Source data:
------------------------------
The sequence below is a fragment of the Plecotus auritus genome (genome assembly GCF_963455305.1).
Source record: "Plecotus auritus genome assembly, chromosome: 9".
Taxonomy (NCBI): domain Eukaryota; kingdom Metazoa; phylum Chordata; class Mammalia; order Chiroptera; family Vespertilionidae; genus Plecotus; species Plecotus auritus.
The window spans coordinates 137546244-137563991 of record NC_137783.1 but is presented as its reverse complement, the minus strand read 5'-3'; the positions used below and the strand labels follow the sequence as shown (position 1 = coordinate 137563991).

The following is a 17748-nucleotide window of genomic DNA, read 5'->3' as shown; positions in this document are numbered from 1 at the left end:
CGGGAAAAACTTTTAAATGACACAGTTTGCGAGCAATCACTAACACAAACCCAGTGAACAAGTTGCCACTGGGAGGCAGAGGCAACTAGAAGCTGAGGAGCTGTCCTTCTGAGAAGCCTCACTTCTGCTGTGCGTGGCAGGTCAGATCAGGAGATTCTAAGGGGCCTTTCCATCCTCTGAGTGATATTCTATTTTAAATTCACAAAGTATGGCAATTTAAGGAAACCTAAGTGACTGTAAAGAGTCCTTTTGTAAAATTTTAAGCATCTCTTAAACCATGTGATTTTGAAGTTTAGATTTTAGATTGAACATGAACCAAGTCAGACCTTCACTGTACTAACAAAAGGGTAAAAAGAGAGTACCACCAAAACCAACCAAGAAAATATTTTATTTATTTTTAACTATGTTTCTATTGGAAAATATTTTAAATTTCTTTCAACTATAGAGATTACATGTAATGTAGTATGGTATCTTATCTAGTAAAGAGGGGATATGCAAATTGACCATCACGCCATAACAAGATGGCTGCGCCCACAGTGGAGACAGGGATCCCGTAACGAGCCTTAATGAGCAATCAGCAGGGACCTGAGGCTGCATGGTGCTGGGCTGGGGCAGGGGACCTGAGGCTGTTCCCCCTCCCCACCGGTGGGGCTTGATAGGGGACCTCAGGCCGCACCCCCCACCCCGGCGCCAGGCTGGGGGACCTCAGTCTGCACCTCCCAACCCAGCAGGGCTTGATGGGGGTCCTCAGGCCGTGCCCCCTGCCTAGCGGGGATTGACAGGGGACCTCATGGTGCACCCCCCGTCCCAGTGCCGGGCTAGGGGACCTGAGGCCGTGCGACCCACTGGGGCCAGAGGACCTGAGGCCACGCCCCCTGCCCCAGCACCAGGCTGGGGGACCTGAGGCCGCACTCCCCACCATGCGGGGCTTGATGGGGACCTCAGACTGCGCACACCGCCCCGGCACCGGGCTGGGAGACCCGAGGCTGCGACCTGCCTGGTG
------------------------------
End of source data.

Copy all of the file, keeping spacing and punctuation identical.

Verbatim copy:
The sequence below is a fragment of the Plecotus auritus genome (genome assembly GCF_963455305.1).
Source record: "Plecotus auritus genome assembly, chromosome: 9".
Taxonomy (NCBI): domain Eukaryota; kingdom Metazoa; phylum Chordata; class Mammalia; order Chiroptera; family Vespertilionidae; genus Plecotus; species Plecotus auritus.
The window spans coordinates 137546244-137563991 of record NC_137783.1 but is presented as its reverse complement, the minus strand read 5'-3'; the positions used below and the strand labels follow the sequence as shown (position 1 = coordinate 137563991).

The following is a 17748-nucleotide window of genomic DNA, read 5'->3' as shown; positions in this document are numbered from 1 at the left end:
CGGGAAAAACTTTTAAATGACACAGTTTGCGAGCAATCACTAACACAAACCCAGTGAACAAGTTGCCACTGGGAGGCAGAGGCAACTAGAAGCTGAGGAGCTGTCCTTCTGAGAAGCCTCACTTCTGCTGTGCGTGGCAGGTCAGATCAGGAGATTCTAAGGGGCCTTTCCATCCTCTGAGTGATATTCTATTTTAAATTCACAAAGTATGGCAATTTAAGGAAACCTAAGTGACTGTAAAGAGTCCTTTTGTAAAATTTTAAGCATCTCTTAAACCATGTGATTTTGAAGTTTAGATTTTAGATTGAACATGAACCAAGTCAGACCTTCACTGTACTAACAAAAGGGTAAAAAGAGAGTACCACCAAAACCAACCAAGAAAATATTTTATTTATTTTTAACTATGTTTCTATTGGAAAATATTTTAAATTTCTTTCAACTATAGAGATTACATGTAATGTAGTATGGTATCTTATCTAGTAAAGAGGGGATATGCAAATTGACCATCACGCCATAACAAGATGGCTGCGCCCACAGTGGAGACAGGGATCCCGTAACGAGCCTTAATGAGCAATCAGCAGGGACCTGAGGCTGCATGGTGCTGGGCTGGGGCAGGGGACCTGAGGCTGTTCCCCCTCCCCACCGGTGGGGCTTGATAGGGGACCTCAGGCCGCACCCCCCACCCCGGCGCCAGGCTGGGGGACCTCAGTCTGCACCTCCCAACCCAGCAGGGCTTGATGGGGGTCCTCAGGCCGTGCCCCCTGCCTAGCGGGGATTGACAGGGGACCTCATGGTGCACCCCCCGTCCCAGTGCCGGGCTAGGGGACCTGAGGCCGTGCGACCCACTGGGGCCAGAGGACCTGAGGCCACGCCCCCTGCCCCAGCACCAGGCTGGGGGACCTGAGGCCGCACTCCCCACCATGCGGGGCTTGATGGGGACCTCAGACTGCGCACACCGCCCCGGCACCGGGCTGGGAGACCCGAGGCTGCGACCTGCCTGGTG